By Secretary of the Navy Public Affairs
The naming ceremony took place at Camp Lejeune, North Carolina.
USS Bougainville will be the second ship to bear the name. Its namesake, an island in the northern Solomons, was the location of a World War II campaign in 1943-1944 during which allies secured a strategic airfield from Japan. Success at Bougainville isolated all Japanese forces left in the Solomons.
The first Bougainville was an escort carrier that launched in 1944, a year after the Bougainville campaign began. It was decommissioned for the first time in 1946. It was then brought back into service for five years before earning two battle stars for its service in World War II and being struck from the naval register in 1960.
Amphibious Assault Ships maintain presence by serving as the cornerstone of the Amphibious Readiness Group/Expeditionary Strike Group.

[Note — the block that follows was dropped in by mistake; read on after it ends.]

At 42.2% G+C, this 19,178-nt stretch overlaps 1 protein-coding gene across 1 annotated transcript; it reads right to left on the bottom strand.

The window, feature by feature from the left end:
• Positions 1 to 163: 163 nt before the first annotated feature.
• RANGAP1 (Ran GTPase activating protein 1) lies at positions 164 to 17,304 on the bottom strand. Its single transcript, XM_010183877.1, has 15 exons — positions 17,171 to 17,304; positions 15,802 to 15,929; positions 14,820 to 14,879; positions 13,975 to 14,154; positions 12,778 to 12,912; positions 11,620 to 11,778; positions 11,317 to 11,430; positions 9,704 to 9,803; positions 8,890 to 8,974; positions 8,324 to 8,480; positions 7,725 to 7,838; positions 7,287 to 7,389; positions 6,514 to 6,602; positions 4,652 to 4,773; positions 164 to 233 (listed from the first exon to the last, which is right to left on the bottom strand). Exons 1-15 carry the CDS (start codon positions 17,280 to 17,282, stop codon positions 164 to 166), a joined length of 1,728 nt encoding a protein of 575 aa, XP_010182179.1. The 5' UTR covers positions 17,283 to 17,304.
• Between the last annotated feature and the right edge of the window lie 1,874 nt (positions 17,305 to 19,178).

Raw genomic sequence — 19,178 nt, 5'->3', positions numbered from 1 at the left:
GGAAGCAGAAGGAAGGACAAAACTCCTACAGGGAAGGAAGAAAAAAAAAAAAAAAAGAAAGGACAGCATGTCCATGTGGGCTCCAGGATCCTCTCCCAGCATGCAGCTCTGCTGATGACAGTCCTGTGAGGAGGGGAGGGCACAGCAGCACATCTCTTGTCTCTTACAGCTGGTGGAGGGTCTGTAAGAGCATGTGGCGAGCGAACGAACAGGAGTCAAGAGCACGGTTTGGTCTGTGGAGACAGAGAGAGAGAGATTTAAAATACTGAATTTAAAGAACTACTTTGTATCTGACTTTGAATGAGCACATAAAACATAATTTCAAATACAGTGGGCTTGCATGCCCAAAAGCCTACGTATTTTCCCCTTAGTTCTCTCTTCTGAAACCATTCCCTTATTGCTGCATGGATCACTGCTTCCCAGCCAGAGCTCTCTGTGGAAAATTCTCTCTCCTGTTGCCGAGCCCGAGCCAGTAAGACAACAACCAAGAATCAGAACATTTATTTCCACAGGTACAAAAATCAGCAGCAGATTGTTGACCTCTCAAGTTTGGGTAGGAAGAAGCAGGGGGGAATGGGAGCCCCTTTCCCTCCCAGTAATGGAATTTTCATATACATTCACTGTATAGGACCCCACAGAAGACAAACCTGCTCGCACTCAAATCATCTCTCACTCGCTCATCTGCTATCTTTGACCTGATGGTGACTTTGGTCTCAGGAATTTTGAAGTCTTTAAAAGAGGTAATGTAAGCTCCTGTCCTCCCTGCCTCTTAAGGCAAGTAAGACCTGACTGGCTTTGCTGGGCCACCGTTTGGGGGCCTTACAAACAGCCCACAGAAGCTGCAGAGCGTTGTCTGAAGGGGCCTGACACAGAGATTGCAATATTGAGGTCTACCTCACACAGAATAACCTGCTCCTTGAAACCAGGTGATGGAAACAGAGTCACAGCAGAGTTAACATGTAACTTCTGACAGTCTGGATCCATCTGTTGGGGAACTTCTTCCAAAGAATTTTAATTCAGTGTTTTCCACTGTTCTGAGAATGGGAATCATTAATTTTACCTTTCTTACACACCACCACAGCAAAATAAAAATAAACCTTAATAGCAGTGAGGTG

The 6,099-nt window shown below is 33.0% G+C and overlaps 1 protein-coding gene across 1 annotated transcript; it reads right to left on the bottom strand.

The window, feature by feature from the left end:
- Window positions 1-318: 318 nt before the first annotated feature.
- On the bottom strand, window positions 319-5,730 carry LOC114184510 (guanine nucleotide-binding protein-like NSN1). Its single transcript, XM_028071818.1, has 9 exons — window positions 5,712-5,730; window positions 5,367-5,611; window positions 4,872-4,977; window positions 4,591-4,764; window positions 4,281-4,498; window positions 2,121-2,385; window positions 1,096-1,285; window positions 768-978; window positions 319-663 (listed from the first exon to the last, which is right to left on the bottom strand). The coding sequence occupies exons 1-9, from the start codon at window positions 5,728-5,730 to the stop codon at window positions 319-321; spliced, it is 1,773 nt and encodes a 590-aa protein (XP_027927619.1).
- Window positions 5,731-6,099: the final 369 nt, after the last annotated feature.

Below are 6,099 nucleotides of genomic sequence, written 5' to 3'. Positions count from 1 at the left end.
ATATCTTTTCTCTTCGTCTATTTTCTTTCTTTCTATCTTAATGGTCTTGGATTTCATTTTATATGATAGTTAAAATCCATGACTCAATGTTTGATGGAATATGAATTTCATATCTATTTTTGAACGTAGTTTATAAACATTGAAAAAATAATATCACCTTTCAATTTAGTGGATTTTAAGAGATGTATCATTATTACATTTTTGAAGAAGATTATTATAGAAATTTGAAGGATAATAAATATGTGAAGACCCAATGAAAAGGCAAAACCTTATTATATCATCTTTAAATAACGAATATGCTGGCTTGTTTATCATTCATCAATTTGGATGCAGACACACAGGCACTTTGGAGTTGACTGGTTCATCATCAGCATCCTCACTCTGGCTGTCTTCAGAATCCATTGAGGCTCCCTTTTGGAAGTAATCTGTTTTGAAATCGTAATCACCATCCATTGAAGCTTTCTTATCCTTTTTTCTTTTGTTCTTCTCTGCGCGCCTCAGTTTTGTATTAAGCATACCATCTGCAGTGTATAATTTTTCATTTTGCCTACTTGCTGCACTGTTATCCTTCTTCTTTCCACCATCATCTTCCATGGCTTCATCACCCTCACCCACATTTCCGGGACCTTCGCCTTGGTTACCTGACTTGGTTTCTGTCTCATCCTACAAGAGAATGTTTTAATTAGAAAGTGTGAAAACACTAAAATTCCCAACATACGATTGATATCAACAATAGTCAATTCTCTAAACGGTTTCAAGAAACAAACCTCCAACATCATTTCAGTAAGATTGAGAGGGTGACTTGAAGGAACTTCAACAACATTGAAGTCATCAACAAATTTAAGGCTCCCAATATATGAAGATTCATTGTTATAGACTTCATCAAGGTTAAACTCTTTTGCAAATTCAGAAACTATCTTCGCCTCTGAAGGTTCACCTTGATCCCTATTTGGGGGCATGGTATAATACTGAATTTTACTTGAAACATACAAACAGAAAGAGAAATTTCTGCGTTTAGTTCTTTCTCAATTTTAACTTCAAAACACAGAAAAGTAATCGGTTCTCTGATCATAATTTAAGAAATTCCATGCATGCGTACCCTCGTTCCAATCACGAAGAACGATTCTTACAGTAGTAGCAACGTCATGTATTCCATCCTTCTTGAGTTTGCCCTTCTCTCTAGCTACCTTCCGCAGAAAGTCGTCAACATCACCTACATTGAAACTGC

Amphibious warships are designed to support the Marine Corps tenets of Operational Maneuver From the Sea (OMFTS) and Ship to Objective Maneuver (STOM). They must be capable of sailing in harm's way and enable rapid combat power buildup ashore in the face of opposition. Because of their inherent capabilities, these ships have been and will continue to be called upon to also support humanitarian and other contingency missions on short notice. The United States maintains the largest and most capable amphibious force in the world.
As an LHA-variant of the America-class Amphibious Assault Ship, USS Bougainville will be built by Huntington Ingalls Industries, Inc., in Pascagoula, Mississippi.
Additional information about Amphibious Assault Ships is available online at:
- Boats-Ships--Amphibious Warfare Ships
- News Story
- Image (gif, jpg, tiff)